This document contains a proposition for clarifying the status of a
trailing comma ending the list of parameters provided to a
Copyright © 2011 Didier Verna
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Section 22.3 “Formatted Output” of the Common Lisp Hyperspec describes
the syntax and semantics of
format directives. We believe that the
standard is underspecified in two related areas.
The standard describes the syntax of directive parameters as follows.
|A directive consists of a tilde, optional prefix parameters separated by commas, [...].|
It also gives the following example.
"~,+4S" ;Here the first prefix parameter is omitted and takes ; on its default value, while the second parameter is 4.
Because this specification only mentions the separation of directive
parameters from each other, it does not address the case where a final
parameter would be followed by a comma (what we call a “trailing
comma”). For example, consider the case of
"~+4,S". We could
consider that the comma separates the parameter from the directive
character, but since it is actually not needed in that case, we could
also consider that there is a second, empty parameter after the first
one. The standard does not allow us to decide on the proper
interpretation of that directive.
As a corollary to this problem, a second one comes from the definition
of the V parameter. Its association with a
nil argument is
described as follows.
|If the arg used by a V parameter is nil, the effect is as if the parameter had been omitted.|
This is problematic when the V parameter is in final position.
Indeed, “omitting” the parameter does not tell us what to do with the
surrounding commas. In other words, assuming that a trailing comma makes
a difference, would
"~+4,VS" be equivalent to
"~+4S" or even to
again, the standard does not allow us to decide on the proper
In order to analyze the effects of these underspecifications, some tests
were conducted on 8 implementations of Common Lisp on January 27th 2011,
with the help of the user-defined
format function below.
(defun fmt (stream argument colonp atsignp &rest params) (declare (ignore stream argument colonp atsignp)) (format t "~S~%" params))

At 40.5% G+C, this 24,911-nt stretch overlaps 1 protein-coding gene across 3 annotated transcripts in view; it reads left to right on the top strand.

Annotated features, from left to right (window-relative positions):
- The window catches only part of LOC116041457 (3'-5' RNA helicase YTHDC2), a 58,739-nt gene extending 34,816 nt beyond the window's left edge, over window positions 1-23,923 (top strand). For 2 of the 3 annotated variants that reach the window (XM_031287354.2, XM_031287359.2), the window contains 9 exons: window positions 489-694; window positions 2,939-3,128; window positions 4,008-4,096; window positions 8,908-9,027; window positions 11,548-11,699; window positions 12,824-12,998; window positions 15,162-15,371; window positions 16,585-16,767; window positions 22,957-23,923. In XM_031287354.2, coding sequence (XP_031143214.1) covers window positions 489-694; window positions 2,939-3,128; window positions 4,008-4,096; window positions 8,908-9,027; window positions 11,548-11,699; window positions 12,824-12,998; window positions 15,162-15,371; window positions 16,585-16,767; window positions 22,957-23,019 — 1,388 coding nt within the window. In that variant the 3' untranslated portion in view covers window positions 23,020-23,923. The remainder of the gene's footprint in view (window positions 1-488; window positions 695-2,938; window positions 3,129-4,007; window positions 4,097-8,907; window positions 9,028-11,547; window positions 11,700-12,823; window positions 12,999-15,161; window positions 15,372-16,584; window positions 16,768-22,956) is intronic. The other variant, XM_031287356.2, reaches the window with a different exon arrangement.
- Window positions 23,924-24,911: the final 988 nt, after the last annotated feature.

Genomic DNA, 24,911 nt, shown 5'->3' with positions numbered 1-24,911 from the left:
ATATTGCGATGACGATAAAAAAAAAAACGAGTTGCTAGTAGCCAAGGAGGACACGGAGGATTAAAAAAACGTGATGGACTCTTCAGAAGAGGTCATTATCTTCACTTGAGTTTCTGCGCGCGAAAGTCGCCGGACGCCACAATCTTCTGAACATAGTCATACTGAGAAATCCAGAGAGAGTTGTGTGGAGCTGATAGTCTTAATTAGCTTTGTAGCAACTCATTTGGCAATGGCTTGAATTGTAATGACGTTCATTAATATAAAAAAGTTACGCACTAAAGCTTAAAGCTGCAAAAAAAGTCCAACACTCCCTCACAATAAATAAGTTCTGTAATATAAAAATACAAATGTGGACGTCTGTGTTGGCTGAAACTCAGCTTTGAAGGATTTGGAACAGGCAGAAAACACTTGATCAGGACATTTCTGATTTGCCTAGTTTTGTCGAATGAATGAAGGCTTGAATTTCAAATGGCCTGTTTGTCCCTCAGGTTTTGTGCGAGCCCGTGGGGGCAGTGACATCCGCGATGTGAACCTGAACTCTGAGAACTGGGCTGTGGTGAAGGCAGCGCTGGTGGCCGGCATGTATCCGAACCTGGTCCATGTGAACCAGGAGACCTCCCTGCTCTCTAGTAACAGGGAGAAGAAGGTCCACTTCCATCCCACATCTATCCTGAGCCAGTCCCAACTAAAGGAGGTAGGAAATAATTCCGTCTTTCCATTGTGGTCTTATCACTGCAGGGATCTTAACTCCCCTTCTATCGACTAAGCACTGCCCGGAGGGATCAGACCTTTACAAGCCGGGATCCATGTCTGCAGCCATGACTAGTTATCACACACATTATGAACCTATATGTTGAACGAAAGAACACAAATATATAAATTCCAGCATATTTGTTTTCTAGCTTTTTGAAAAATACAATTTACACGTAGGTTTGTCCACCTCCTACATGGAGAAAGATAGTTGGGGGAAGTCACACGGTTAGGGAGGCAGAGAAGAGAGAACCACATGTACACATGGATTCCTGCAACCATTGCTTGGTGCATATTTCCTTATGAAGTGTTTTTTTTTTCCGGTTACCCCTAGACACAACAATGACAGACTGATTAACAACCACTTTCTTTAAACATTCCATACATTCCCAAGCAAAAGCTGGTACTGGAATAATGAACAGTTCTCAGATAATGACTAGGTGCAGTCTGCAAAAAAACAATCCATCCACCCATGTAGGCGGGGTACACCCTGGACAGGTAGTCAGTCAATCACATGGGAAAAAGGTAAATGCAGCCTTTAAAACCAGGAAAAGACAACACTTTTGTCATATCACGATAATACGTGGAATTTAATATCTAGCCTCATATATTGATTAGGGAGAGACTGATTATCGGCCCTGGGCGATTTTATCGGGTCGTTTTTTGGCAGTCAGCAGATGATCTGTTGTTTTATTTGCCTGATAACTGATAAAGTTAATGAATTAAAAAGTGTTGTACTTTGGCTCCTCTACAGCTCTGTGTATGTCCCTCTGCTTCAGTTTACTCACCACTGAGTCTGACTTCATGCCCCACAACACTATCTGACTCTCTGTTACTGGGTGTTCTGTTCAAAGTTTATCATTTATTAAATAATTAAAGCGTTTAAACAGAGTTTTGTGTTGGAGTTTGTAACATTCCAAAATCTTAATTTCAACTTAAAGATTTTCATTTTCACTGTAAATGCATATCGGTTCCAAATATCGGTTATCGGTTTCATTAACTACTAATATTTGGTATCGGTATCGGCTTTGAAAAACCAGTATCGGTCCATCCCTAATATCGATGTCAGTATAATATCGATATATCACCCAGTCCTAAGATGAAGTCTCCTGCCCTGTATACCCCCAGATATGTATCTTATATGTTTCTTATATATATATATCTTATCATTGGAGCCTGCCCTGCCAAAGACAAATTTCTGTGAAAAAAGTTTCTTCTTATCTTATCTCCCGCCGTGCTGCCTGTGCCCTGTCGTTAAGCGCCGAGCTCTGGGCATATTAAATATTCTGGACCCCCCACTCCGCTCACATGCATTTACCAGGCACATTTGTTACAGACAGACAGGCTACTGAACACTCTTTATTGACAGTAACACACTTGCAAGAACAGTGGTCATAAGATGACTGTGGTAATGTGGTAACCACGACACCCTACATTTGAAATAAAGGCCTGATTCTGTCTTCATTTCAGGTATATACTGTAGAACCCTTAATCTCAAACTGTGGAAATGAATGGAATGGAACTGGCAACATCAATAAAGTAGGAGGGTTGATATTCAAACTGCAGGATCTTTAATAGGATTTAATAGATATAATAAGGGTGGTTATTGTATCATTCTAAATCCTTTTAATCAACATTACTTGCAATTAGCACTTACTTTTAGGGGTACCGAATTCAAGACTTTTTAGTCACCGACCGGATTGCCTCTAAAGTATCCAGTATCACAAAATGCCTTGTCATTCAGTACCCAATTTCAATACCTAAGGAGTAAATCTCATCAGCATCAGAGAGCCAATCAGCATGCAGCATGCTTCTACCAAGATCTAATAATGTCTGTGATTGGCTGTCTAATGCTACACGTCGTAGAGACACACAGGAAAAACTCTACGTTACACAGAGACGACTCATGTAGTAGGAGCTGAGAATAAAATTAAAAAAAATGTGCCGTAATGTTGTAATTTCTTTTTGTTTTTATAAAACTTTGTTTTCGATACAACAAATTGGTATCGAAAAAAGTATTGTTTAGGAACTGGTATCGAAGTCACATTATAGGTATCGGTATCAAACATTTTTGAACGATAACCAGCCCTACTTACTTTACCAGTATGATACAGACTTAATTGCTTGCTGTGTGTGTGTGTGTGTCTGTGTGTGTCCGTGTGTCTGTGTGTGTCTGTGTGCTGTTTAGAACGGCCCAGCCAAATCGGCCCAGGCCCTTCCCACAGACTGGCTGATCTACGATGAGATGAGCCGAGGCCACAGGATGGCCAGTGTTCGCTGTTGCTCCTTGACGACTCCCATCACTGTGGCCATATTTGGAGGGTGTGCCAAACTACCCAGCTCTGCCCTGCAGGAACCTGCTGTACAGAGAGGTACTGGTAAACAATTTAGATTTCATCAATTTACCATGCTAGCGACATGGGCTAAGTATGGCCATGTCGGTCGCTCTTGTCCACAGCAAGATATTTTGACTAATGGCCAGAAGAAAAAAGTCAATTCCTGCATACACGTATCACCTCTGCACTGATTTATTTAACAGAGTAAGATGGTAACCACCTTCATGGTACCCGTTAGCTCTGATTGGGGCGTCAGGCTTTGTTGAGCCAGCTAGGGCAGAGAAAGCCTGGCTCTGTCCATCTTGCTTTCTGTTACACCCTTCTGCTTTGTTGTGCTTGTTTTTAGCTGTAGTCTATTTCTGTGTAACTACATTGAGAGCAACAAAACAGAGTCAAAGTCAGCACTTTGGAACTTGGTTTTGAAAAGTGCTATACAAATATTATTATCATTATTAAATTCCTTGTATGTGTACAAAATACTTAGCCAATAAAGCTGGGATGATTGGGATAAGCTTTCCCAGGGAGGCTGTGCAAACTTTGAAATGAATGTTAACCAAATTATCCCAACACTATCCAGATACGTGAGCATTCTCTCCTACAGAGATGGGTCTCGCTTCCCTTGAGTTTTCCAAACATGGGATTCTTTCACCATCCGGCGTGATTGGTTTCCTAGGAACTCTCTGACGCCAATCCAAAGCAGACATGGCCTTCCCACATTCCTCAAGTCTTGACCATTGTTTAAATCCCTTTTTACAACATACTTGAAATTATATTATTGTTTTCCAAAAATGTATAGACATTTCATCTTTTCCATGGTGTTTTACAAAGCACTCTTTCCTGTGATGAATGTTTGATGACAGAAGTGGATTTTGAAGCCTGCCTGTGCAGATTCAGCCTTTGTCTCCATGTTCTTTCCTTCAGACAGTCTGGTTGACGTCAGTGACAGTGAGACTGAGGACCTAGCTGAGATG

We can test the effects of a trailing comma with the following
(format t "~1,2/fmt/" t) (format t "~1,2,/fmt/" t) (format t "~1,2:/fmt/" t) (format t "~1,2,:/fmt/" t)
The results are as follows:
CMU-CL / CCL / CLISP / Allegro / LispWorks: => (1 2) => (1 2) => (1 2) => (1 2) SBCL / ECL / ABCL: => (1 2) => (1 2 NIL) => (1 2) => (1 2)
This test exhibits some divergence that could turn out to be a
portability problem for directives relying on the number of parameters
they are given (including the `/' directive calling a user-defined
function) and/or for the ones which don't default their parameters to
CMU-CL, CCL, CLISP, Allegro and LispWorks behave in a consistent way which is to ignore a trailing comma, or, to put it differently, simply consider that a comma ends a parameter.
SBCL, ECL and ABCL, on the other hand, behave less consistently because the trailing comma is ignored only in the presence of a colon modifier (or an at-sign modifier, for that matter). We don't see any rationale for this specificity. It seems that if the policy is to take a trailing comma as an indication of a subsequent empty parameter, then the fourth test should give the same result as the second one.
We can test the effects of a final V parameter with the following
(format t "~1,v/fmt/" t t) (format t "~1,v/fmt/" nil t) (format t "~1,v,/fmt/" t t) (format t "~1,v,/fmt/" nil t) (format t "~1,v:/fmt/" t t) (format t "~1,v:/fmt/" nil t) (format t "~1,v,:/fmt/" t t) (format t "~1,v,:/fmt/" nil t)
The results are as follows:
CMU-CL / CCL / CLISP / Allegro / LispWorks: => (1 T) => (1 NIL) => (1 T) => (1 NIL) => (1 T) => (1 NIL) => (1 T) => (1 NIL) SBCL / ABCL: => (1 T) => (1 NIL) => (1 T NIL) => (1 NIL NIL) => (1 T) => (1 NIL) => (1 T) => (1 NIL) ECL: (1 T) (1) (1 T NIL) (1 NIL) (1 T) (1) (1 T) (1)
Here again, the divergence is to be expected, although some additional complication seem to appear. Indeed, different implementations exhibit different interpretations of what “omitted” means, and add more inconsistency to the results.
CMU-CL, CCL, CLISP, Allegro and LispWorks remain consistent with
themselves, in the sense that they do consider commas as part of the
preceding parameter. They also appear to conform to the Hyperspec
example presented in Trailing Commas, where the word “omitted”
really means that the parameter is empty in the
Thus, when associated with a
nil argument, the directive
"~1,v/fmt/" becomes equivalent to
"~1,/fmt/" or even